15: Crayon Physics Deluxe

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To start with, crayon is the key word in the title. You encounter a completely distinct looking UI that you are free to draw all over and rub out and make look like a pile of crap, and then you work your way across a series of badly drawn islands. The islands are obviously just a neat way to present a mission list but they’re a well-used one, allowing you to increase in difficulty organically without actually having to solve every problem. If you reach an impasse there is normally an alternate route through the island you can take. For each mission, the aim is always the same: get the ball to the star.

It oscillates in difficulty as you gradually add new ways of moving a ball around. To start with all I could think of was a slope, and maybe tipping a seesaw if it was pretty much already set up. It’s perfectly possible to brute force any problem that you might have by just gradually filling the screen with pebbles that slightly move the ball, so I tended to do this. Below is one of my early attempts to move a box with a ball in it.

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Scores of individual crayon slivers, each advancing me towards my goal by a fraction of an iota of an amount. The mind of a mathematician at work, apparently. It is fiddly to draw shapes for a physics puzzle as if you recall your A-level physics, we tend to assume we’re working with perfectly smooth particles acting in a vacuum, not bumpy shit pseudo-rectangles. With a steady hand this improves but the problem never really goes away: this is not an exact science. But I persevered and set myself a goal: to reach the island in the middle of the map which required you to collect 120 stars. Each island is themed in some way and there is an effort made to show you the various tools you could actually be using by way of demonstration, and little notes (in crayon, obviously) on the map. Finally, the physics part of the name was making an appearance. My repertoire expanded to include proper seesaws, pulleys, ropes and most of all, pins.

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I loved pins, they let you attach anything to anything else and they were the first step in making my solutions less flabby, along with the discovery you can just draw a box around the ball and move that around. The problem then becomes difficulty again: you can solve pretty much everything with a box, a pin and a rope with a heavy weight on the other end. Put down two pins and draw a box around it and you can create a fixed platform absolutely anywhere you like on the map, which negates the need to actually use the environment they had lovingly set out. You can poke and prod the ball a little yourself, too, which seems to work against the whole point of drawing a solution. This was more fun than it was before, but it was still easy. And then I ran into my next hurdle.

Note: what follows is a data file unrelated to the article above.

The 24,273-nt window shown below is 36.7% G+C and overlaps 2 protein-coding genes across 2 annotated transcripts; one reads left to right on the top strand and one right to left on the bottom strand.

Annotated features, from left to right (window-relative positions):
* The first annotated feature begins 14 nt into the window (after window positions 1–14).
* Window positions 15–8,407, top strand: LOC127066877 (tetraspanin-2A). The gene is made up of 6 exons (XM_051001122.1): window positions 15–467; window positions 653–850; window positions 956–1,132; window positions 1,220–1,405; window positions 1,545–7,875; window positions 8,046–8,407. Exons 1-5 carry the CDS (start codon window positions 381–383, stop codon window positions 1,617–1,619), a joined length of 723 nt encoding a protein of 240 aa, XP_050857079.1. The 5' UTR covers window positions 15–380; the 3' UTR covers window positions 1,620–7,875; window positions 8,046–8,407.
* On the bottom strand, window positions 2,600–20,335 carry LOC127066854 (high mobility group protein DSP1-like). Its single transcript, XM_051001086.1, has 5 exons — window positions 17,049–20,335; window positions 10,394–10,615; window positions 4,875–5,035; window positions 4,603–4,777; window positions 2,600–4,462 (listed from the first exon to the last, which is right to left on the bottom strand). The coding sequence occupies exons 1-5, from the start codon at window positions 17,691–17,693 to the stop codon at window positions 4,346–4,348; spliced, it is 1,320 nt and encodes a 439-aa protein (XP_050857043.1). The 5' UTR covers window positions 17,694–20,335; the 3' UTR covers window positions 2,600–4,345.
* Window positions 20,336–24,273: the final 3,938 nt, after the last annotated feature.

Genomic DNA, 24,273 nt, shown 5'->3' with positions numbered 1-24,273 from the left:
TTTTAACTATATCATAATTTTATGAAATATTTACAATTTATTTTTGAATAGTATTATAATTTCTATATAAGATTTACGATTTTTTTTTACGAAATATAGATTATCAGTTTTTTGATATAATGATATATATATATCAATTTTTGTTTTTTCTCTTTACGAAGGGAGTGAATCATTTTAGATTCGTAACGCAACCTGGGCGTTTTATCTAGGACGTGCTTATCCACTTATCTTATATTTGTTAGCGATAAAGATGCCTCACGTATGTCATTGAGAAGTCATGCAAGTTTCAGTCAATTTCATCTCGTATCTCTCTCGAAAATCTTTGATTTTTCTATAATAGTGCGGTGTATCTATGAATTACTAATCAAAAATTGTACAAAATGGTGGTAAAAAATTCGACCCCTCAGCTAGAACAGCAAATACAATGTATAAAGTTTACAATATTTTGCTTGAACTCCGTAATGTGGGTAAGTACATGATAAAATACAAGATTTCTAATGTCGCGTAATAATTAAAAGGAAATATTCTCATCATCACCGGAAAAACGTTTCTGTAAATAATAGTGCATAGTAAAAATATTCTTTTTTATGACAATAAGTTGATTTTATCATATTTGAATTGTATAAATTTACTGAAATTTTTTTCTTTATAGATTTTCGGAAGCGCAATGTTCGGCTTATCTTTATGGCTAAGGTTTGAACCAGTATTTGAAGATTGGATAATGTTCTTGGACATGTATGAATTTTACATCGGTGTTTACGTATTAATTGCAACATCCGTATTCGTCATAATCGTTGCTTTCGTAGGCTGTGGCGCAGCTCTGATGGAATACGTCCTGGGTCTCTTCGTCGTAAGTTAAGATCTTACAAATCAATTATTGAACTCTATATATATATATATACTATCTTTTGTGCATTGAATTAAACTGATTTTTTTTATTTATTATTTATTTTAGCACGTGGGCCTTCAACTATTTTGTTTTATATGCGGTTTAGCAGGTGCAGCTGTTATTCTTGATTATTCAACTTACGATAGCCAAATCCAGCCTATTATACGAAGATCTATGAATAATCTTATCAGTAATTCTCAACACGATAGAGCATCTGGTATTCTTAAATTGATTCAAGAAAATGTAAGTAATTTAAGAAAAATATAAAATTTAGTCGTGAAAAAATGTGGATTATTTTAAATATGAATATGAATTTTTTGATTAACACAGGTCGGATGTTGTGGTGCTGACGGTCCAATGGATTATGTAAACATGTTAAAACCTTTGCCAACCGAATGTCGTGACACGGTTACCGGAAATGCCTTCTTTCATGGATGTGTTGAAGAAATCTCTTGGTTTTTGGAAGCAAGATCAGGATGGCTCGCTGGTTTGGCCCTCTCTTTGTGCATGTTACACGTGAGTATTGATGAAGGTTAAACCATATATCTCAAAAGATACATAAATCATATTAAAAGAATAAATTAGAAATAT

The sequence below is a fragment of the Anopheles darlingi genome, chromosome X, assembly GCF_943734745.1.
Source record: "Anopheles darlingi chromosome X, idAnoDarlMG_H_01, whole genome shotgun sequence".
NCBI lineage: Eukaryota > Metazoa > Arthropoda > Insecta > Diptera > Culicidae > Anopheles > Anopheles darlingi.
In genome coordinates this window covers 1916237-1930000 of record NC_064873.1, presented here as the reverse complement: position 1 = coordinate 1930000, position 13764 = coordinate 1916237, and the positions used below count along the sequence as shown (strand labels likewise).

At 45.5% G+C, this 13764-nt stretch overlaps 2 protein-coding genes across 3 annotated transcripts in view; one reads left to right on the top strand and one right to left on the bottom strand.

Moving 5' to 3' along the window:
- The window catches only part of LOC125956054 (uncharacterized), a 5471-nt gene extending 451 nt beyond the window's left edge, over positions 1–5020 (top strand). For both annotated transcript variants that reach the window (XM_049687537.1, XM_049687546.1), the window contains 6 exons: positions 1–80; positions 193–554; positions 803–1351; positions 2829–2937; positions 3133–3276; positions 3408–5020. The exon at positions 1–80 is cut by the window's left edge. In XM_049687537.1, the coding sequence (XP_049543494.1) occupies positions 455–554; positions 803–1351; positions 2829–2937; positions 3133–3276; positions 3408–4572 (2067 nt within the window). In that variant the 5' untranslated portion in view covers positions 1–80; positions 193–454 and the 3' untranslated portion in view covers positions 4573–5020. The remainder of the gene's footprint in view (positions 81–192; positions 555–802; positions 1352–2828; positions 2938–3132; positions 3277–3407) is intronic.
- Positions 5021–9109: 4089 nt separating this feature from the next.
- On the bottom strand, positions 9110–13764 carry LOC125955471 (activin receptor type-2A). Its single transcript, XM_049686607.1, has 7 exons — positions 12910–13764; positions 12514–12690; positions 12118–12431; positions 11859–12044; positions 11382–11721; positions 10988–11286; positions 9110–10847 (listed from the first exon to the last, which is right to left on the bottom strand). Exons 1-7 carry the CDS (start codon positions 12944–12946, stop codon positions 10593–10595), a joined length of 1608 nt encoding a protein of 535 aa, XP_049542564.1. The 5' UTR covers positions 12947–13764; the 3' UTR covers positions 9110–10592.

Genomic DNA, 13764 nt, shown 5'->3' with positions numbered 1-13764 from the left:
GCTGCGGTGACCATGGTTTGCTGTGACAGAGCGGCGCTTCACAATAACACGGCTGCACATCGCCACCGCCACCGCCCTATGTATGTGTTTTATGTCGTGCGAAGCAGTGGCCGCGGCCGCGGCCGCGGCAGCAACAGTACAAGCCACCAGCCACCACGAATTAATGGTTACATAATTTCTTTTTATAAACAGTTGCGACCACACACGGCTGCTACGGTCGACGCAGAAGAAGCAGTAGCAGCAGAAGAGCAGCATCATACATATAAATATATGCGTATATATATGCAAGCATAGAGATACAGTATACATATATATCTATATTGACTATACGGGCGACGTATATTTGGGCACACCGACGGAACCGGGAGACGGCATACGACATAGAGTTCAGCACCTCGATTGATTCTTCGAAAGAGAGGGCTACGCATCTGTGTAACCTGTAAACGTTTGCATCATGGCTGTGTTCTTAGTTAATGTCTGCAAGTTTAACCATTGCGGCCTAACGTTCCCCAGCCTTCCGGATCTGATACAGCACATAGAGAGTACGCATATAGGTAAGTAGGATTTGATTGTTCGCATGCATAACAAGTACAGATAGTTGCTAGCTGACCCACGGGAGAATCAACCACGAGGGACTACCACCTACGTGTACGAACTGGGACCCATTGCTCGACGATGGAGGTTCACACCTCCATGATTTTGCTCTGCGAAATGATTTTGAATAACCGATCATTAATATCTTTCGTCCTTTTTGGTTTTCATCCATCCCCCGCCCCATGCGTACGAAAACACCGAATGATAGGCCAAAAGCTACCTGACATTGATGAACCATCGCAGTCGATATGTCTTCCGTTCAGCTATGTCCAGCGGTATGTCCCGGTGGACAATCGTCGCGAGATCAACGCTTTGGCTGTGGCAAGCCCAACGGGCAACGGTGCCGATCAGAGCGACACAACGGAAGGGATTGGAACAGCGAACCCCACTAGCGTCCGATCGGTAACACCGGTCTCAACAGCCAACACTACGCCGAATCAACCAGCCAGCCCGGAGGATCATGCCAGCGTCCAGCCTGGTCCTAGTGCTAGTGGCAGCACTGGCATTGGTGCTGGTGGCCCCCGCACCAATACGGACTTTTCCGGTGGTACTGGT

I had done all the problems and yet this middle island that was my goal was still about forty stars off. And the game was saying I only had half the stars for each island. Hmm…I did some investigation, finding out that you could gain two stars for a problem, but only if you solved it with a single drawn object. That…that sounded tough.

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The game, streamlined still further, finally became something worthwhile. I combed through the maps I had hastily pinned my way across, looking for ways to do it all at once. Sometimes this involved a weird slope like above, sometimes it involved a particularly shaped weight placed in a seesaw, sometimes a falling pivot that would realign itself when it hit the floor. There was creativity required, and a lot of trial and error. I solved problems that had previously taken forty objects, with one. Finally, combing through the last of the seven outer islands, I found my 120th star, a looped helter skelter of a piece. The middle island beckoned, and who was that coming to greet me?

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RUN

3 stars, 3 and a half hours played (all puzzles completed to at least one star)

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